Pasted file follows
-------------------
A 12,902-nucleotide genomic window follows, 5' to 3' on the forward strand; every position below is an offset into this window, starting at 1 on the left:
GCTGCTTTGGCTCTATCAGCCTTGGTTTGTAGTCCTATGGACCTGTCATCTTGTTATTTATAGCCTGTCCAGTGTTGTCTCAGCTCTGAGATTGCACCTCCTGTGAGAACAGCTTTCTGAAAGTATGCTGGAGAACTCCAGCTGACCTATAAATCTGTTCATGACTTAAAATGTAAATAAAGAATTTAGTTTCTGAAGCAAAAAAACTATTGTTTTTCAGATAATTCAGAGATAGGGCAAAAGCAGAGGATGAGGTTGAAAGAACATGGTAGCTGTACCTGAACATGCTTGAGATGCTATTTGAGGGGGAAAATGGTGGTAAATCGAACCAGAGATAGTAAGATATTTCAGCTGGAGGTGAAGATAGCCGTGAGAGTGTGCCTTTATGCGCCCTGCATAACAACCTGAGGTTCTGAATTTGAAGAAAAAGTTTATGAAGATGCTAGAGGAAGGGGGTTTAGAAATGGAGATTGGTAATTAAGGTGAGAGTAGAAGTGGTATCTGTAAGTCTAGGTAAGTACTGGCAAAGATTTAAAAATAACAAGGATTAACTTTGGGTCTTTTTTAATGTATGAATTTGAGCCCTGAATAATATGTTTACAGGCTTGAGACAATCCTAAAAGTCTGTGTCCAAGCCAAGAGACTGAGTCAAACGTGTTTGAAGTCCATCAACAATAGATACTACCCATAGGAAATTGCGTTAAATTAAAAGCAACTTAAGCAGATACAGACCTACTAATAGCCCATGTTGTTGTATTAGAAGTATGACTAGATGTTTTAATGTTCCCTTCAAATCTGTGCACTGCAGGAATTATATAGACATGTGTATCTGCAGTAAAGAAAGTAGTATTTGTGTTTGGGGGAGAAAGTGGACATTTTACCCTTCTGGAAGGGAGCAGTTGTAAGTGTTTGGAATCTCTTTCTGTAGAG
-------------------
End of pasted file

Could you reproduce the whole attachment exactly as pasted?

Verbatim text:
A 12,902-nucleotide genomic window follows, 5' to 3' on the forward strand; every position below is an offset into this window, starting at 1 on the left:
GCTGCTTTGGCTCTATCAGCCTTGGTTTGTAGTCCTATGGACCTGTCATCTTGTTATTTATAGCCTGTCCAGTGTTGTCTCAGCTCTGAGATTGCACCTCCTGTGAGAACAGCTTTCTGAAAGTATGCTGGAGAACTCCAGCTGACCTATAAATCTGTTCATGACTTAAAATGTAAATAAAGAATTTAGTTTCTGAAGCAAAAAAACTATTGTTTTTCAGATAATTCAGAGATAGGGCAAAAGCAGAGGATGAGGTTGAAAGAACATGGTAGCTGTACCTGAACATGCTTGAGATGCTATTTGAGGGGGAAAATGGTGGTAAATCGAACCAGAGATAGTAAGATATTTCAGCTGGAGGTGAAGATAGCCGTGAGAGTGTGCCTTTATGCGCCCTGCATAACAACCTGAGGTTCTGAATTTGAAGAAAAAGTTTATGAAGATGCTAGAGGAAGGGGGTTTAGAAATGGAGATTGGTAATTAAGGTGAGAGTAGAAGTGGTATCTGTAAGTCTAGGTAAGTACTGGCAAAGATTTAAAAATAACAAGGATTAACTTTGGGTCTTTTTTAATGTATGAATTTGAGCCCTGAATAATATGTTTACAGGCTTGAGACAATCCTAAAAGTCTGTGTCCAAGCCAAGAGACTGAGTCAAACGTGTTTGAAGTCCATCAACAATAGATACTACCCATAGGAAATTGCGTTAAATTAAAAGCAACTTAAGCAGATACAGACCTACTAATAGCCCATGTTGTTGTATTAGAAGTATGACTAGATGTTTTAATGTTCCCTTCAAATCTGTGCACTGCAGGAATTATATAGACATGTGTATCTGCAGTAAAGAAAGTAGTATTTGTGTTTGGGGGAGAAAGTGGACATTTTACCCTTCTGGAAGGGAGCAGTTGTAAGTGTTTGGAATCTCTTTCTGTAGAG